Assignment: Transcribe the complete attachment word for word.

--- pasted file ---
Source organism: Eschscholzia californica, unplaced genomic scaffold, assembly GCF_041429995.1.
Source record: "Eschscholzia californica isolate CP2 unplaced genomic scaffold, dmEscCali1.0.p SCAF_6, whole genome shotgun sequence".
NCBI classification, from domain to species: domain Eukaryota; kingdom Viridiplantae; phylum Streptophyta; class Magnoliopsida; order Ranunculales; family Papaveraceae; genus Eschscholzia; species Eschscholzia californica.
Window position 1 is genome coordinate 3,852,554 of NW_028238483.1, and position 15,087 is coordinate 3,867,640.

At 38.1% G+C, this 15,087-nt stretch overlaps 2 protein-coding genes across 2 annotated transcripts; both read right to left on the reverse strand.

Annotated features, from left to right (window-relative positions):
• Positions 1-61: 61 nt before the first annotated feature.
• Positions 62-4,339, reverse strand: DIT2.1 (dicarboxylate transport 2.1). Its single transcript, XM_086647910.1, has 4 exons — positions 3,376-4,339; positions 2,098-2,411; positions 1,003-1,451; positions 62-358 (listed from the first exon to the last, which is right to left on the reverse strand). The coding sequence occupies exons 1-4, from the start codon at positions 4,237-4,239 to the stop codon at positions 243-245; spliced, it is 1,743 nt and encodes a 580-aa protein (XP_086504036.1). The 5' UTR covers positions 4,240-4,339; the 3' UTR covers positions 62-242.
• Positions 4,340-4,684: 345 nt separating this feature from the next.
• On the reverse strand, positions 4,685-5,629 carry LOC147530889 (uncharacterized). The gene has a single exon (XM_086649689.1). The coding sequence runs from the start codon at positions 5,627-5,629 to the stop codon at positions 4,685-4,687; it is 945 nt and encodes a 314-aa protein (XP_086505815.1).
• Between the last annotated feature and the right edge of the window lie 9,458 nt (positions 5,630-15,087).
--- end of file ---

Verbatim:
Source organism: Eschscholzia californica, unplaced genomic scaffold, assembly GCF_041429995.1.
Source record: "Eschscholzia californica isolate CP2 unplaced genomic scaffold, dmEscCali1.0.p SCAF_6, whole genome shotgun sequence".
NCBI classification, from domain to species: domain Eukaryota; kingdom Viridiplantae; phylum Streptophyta; class Magnoliopsida; order Ranunculales; family Papaveraceae; genus Eschscholzia; species Eschscholzia californica.
Window position 1 is genome coordinate 3,852,554 of NW_028238483.1, and position 15,087 is coordinate 3,867,640.

At 38.1% G+C, this 15,087-nt stretch overlaps 2 protein-coding genes across 2 annotated transcripts; both read right to left on the reverse strand.

Annotated features, from left to right (window-relative positions):
• Positions 1-61: 61 nt before the first annotated feature.
• Positions 62-4,339, reverse strand: DIT2.1 (dicarboxylate transport 2.1). Its single transcript, XM_086647910.1, has 4 exons — positions 3,376-4,339; positions 2,098-2,411; positions 1,003-1,451; positions 62-358 (listed from the first exon to the last, which is right to left on the reverse strand). The coding sequence occupies exons 1-4, from the start codon at positions 4,237-4,239 to the stop codon at positions 243-245; spliced, it is 1,743 nt and encodes a 580-aa protein (XP_086504036.1). The 5' UTR covers positions 4,240-4,339; the 3' UTR covers positions 62-242.
• Positions 4,340-4,684: 345 nt separating this feature from the next.
• On the reverse strand, positions 4,685-5,629 carry LOC147530889 (uncharacterized). The gene has a single exon (XM_086649689.1). The coding sequence runs from the start codon at positions 5,627-5,629 to the stop codon at positions 4,685-4,687; it is 945 nt and encodes a 314-aa protein (XP_086505815.1).
• Between the last annotated feature and the right edge of the window lie 9,458 nt (positions 5,630-15,087).